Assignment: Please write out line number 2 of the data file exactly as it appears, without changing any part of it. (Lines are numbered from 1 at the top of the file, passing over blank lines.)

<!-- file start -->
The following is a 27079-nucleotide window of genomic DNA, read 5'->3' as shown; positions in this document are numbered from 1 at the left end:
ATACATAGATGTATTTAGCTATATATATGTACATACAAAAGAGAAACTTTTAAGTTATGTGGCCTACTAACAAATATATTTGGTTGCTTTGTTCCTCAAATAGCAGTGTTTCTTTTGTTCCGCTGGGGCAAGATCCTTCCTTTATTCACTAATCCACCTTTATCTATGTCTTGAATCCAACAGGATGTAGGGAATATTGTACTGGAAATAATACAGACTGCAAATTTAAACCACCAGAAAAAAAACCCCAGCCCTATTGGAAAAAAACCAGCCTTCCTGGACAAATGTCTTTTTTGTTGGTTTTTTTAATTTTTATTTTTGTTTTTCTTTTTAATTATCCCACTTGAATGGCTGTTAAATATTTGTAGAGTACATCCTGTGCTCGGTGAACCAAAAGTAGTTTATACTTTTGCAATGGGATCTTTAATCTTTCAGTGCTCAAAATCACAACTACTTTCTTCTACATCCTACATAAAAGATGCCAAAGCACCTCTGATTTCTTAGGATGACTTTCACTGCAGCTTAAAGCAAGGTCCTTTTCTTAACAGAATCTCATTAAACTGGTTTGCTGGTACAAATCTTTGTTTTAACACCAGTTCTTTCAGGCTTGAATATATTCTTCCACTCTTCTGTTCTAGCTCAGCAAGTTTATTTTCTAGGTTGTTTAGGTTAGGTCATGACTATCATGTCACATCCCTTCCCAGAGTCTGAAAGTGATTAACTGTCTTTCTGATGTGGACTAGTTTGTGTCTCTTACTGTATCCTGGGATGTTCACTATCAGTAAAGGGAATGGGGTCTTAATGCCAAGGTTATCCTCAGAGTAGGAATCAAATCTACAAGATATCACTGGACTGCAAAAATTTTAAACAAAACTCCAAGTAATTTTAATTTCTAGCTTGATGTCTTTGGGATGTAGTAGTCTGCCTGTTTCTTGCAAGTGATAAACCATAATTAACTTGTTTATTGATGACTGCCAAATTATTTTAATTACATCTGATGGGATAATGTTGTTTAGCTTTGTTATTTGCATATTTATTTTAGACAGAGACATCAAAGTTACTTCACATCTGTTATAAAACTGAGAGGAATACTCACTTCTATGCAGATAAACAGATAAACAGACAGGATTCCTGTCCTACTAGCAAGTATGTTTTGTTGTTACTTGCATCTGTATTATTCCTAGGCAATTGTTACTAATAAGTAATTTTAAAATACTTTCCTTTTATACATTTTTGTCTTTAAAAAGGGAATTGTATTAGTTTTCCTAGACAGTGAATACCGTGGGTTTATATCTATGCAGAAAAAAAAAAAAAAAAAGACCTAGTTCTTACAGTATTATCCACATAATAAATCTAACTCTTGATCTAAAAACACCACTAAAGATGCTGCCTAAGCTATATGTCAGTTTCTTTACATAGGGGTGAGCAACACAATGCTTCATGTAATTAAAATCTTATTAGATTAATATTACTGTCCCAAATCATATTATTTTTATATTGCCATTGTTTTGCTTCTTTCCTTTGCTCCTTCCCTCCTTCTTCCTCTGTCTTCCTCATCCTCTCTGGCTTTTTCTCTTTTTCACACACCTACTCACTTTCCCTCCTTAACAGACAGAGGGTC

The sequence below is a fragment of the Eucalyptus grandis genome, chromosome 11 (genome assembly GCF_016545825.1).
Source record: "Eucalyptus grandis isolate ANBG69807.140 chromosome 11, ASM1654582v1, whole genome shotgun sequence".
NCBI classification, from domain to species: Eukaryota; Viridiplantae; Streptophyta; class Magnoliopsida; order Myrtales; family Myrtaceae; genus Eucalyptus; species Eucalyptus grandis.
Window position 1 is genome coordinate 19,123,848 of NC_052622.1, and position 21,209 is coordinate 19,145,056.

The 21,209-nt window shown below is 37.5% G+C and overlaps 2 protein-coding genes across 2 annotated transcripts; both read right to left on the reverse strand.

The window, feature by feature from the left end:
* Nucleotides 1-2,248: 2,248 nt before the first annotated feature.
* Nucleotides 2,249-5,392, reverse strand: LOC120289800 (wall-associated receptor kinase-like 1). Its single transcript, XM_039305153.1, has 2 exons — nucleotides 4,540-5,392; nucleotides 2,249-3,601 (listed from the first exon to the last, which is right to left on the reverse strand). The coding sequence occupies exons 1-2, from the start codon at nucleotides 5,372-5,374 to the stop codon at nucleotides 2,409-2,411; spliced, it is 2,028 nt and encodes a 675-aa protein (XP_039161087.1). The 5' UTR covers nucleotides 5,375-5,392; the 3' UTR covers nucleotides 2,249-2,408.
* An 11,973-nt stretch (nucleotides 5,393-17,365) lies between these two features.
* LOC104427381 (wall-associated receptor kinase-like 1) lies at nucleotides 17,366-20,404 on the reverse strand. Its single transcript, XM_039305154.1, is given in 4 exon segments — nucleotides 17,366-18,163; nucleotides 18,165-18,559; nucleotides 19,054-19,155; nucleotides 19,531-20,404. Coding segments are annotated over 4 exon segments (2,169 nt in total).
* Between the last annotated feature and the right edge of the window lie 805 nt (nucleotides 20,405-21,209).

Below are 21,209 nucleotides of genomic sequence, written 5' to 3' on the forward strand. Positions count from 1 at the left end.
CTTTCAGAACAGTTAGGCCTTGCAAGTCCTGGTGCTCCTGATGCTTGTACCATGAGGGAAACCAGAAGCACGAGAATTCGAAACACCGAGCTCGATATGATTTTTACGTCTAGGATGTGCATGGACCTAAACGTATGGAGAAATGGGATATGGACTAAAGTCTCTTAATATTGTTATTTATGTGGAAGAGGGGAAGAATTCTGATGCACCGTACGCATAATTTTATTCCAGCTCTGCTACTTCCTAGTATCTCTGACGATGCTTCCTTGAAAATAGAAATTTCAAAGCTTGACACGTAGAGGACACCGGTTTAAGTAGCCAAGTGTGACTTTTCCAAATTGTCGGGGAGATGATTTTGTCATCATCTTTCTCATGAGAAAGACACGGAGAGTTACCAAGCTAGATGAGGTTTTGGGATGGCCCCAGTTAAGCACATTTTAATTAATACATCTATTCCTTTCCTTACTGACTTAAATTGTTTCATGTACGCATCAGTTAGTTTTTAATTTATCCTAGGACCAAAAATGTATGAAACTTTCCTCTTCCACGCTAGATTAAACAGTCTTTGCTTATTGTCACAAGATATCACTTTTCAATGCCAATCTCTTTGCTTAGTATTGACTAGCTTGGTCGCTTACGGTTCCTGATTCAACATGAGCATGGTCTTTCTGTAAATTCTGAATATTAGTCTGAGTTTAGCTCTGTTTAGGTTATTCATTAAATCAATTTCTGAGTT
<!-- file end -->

ATACATAGATGTATTTAGCTATATATATGTACATACAAAAGAGAAACTTTTAAGTTATGTGGCCTACTAACAAATATATTTGGTTGCTTTGTTCCTCAAATAGCAGTGTTTCTTTTGTTCCGCTGGGGCAAGATCCTTCCTTTATTCACTAATCCACCTTTATCTATGTCTTGAATCCAACAGGATGTAGGGAATATTGTACTGGAAATAATACAGACTGCAAATTTAAACCACCAGAAAAAAAACCCCAGCCCTATTGGAAAAAAACCAGCCTTCCTGGACAAATGTCTTTTTTGTTGGTTTTTTTAATTTTTATTTTTGTTTTTCTTTTTAATTATCCCACTTGAATGGCTGTTAAATATTTGTAGAGTACATCCTGTGCTCGGTGAACCAAAAGTAGTTTATACTTTTGCAATGGGATCTTTAATCTTTCAGTGCTCAAAATCACAACTACTTTCTTCTACATCCTACATAAAAGATGCCAAAGCACCTCTGATTTCTTAGGATGACTTTCACTGCAGCTTAAAGCAAGGTCCTTTTCTTAACAGAATCTCATTAAACTGGTTTGCTGGTACAAATCTTTGTTTTAACACCAGTTCTTTCAGGCTTGAATATATTCTTCCACTCTTCTGTTCTAGCTCAGCAAGTTTATTTTCTAGGTTGTTTAGGTTAGGTCATGACTATCATGTCACATCCCTTCCCAGAGTCTGAAAGTGATTAACTGTCTTTCTGATGTGGACTAGTTTGTGTCTCTTACTGTATCCTGGGATGTTCACTATCAGTAAAGGGAATGGGGTCTTAATGCCAAGGTTATCCTCAGAGTAGGAATCAAATCTACAAGATATCACTGGACTGCAAAAATTTTAAACAAAACTCCAAGTAATTTTAATTTCTAGCTTGATGTCTTTGGGATGTAGTAGTCTGCCTGTTTCTTGCAAGTGATAAACCATAATTAACTTGTTTATTGATGACTGCCAAATTATTTTAATTACATCTGATGGGATAATGTTGTTTAGCTTTGTTATTTGCATATTTATTTTAGACAGAGACATCAAAGTTACTTCACATCTGTTATAAAACTGAGAGGAATACTCACTTCTATGCAGATAAACAGATAAACAGACAGGATTCCTGTCCTACTAGCAAGTATGTTTTGTTGTTACTTGCATCTGTATTATTCCTAGGCAATTGTTACTAATAAGTAATTTTAAAATACTTTCCTTTTATACATTTTTGTCTTTAAAAAGGGAATTGTATTAGTTTTCCTAGACAGTGAATACCGTGGGTTTATATCTATGCAGAAAAAAAAAAAAAAAAAGACCTAGTTCTTACAGTATTATCCACATAATAAATCTAACTCTTGATCTAAAAACACCACTAAAGATGCTGCCTAAGCTATATGTCAGTTTCTTTACATAGGGGTGAGCAACACAATGCTTCATGTAATTAAAATCTTATTAGATTAATATTACTGTCCCAAATCATATTATTTTTATATTGCCATTGTTTTGCTTCTTTCCTTTGCTCCTTCCCTCCTTCTTCCTCTGTCTTCCTCATCCTCTCTGGCTTTTTCTCTTTTTCACACACCTACTCACTTTCCCTCCTTAACAGACAGAGGGTC